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Russia: Analysis From Washington--The International Criminal Threat

  • Paul Goble

Washington, 30 September 1997 (RFE/RL) -- International organized crime increasingly rivals terrorism as a threat to both individual countries and the international system as a whole.

That is the message of a variety of new studies of the problem, including one on Russian organized crime released on Monday by the Center for Strategic and International Studies, a Washington-based research center and think tank.

First, international organized crime has now grown to such proportions that it has overwhelmed the capacity of both national governments and international bodies like Interpol to track and control.

Like terrorism, international criminal groups show no greater respect for national borders than they do for the laws of any particular country.

Moreover, these groups are now so large and so wealthy and so adept at using the transportation and communications that they now operate in effect beyond the reach of either the police forces of particular countries or those of international bodies.

As a result, their illegitimate commerce -- be it in drugs, arms, or cash -- has effectively made them an alternative political state, one that other states do not recognize but cannot yet contain.

Second and even more seriously, international organized crime now threatens the political and social fabric not only within countries but among them as well.

The power and independence of international organized criminal groups means that they can subvert whole governments. As the CSIS report demonstrates, these groups often are stronger than the states on whose territories they originate.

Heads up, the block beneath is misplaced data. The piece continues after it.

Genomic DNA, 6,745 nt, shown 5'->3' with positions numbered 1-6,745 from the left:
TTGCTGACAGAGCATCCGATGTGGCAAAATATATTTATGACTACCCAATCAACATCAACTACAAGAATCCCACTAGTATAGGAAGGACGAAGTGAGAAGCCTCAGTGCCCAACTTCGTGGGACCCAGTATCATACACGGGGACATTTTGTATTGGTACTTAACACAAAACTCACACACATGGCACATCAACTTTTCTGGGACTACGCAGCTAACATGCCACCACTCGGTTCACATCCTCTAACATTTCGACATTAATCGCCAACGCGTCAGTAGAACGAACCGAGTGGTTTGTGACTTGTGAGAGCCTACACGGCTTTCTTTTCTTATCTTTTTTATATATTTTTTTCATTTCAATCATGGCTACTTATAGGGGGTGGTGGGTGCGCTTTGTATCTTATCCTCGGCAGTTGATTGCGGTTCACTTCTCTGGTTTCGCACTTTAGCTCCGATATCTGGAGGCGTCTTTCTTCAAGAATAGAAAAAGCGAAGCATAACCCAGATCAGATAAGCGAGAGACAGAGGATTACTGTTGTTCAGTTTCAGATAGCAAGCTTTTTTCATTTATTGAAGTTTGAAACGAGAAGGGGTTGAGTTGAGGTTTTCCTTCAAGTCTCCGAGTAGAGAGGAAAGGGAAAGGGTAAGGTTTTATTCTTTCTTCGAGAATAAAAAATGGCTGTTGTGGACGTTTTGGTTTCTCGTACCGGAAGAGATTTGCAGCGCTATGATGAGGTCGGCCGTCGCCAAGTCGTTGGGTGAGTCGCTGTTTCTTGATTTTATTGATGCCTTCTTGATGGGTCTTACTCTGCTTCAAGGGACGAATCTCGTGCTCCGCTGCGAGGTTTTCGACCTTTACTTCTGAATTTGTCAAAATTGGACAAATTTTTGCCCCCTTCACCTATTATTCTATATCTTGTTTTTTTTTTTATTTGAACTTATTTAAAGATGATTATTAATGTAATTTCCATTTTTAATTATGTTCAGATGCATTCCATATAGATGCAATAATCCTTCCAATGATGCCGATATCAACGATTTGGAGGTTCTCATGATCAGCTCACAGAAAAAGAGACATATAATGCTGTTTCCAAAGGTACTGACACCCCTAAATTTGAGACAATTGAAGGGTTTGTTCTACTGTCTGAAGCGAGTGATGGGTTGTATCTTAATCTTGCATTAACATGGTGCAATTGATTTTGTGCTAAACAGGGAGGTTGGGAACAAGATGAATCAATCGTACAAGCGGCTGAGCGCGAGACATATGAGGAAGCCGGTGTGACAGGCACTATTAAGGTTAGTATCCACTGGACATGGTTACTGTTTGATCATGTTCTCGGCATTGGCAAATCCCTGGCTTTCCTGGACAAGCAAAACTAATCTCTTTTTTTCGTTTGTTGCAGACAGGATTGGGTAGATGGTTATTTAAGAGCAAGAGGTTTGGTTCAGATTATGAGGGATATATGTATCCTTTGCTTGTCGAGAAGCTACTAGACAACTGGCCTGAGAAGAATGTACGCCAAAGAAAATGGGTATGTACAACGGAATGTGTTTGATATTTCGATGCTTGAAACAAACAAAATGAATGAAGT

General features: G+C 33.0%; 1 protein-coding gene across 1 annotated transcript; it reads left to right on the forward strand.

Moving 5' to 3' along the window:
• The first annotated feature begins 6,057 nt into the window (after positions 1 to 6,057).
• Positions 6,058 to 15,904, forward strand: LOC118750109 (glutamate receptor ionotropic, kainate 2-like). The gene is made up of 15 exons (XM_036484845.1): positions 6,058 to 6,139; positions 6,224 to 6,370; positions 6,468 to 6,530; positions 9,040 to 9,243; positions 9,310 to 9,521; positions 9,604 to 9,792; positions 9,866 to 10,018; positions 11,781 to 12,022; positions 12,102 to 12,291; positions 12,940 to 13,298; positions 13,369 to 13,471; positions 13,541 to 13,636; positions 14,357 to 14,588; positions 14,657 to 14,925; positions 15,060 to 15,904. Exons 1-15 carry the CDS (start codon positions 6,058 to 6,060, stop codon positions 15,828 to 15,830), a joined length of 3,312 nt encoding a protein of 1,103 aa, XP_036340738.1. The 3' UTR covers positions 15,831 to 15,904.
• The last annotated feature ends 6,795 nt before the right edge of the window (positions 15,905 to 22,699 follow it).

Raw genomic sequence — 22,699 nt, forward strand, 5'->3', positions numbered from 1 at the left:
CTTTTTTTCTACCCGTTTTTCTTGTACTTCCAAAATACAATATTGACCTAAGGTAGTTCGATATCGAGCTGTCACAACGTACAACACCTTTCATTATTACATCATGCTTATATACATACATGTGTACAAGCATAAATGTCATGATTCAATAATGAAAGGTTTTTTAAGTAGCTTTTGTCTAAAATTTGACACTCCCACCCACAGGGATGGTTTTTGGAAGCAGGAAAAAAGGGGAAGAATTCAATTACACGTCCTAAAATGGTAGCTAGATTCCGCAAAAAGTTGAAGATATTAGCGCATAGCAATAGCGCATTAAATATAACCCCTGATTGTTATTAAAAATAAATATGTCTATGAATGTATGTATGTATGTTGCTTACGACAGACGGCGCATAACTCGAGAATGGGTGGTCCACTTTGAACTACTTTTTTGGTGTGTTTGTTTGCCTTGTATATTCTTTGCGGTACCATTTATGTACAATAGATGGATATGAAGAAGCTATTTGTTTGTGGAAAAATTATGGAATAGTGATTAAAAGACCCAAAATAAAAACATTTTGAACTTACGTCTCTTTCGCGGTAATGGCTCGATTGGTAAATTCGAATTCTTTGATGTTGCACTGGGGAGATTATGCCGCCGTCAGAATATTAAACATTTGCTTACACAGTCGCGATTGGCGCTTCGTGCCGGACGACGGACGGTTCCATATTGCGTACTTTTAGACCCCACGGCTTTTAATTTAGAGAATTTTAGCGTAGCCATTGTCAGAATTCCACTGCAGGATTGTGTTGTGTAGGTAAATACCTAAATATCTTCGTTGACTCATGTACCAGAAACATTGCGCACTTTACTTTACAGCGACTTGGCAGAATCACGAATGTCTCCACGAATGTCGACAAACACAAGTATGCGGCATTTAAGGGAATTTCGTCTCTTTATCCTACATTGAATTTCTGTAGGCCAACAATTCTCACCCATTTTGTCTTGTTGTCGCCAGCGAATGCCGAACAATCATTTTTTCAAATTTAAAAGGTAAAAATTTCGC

This feature of their existence not only allows them incredible freedom of action -- they may be able to acquire a status effectively beyond the reach of any political elite -- but it subverts public confidence in political authorities and in law itself.

In countries with longstanding democratic traditions, international organized crime has not yet destroyed support for law. But in those making the transition from totalitarianism, the power of these groups has raised questions about the utility of law itself.

And such a loss of confidence in the value of law as a means of organizing society will almost certainly preclude both the institutionalization of democracy and the development of normal relations with other states.

And third, and again like international terrorism, most of the remedies that have been proposed so far appear to be too small to deal with the problem or in and of themselves represent a threat to open societies around the world.

Virtually every study of international organized crime has called both for ostracizing international crime and for improved sharing of information among governments and police agencies so that they will be able to combat it.

But many governments either directly benefit from international criminal groups or otherwise are under the influence of such groups as a result of corruption or bribery.

And the ability of international criminal groups to move quickly limits the ability of this otherwise hopeful suggestion. The power of modern states is enormous, but these international criminal groups are demonstrating that in particular cases their power may be greater.

Beyond such information sharing, however, most proposals advanced so far are either unacceptable to many countries or even worse a direct threat to open and democratic societies.

Few countries are yet willing to cede significant authority to any international body, even if that ultimately proves to be the only way to combat criminal groups that threaten the vital interests of these states.

Even more problematic are proposals to tighten government controls on the free flow of people, money, and goods across international borders. Many students of international organized crime have urged just such draconian steps.

But virtually all such controls, even if they were successful in combating international organized crime, would have extremely negative collateral consequences. They would limit economic growth, and they could undermine democracy and the free flow of ideas.

All these things make designing a response to international organized crime extremely difficult. But the scope of the problem, just like the scope of international terrorism, now means that no country can turn away from the task of trying to do so.
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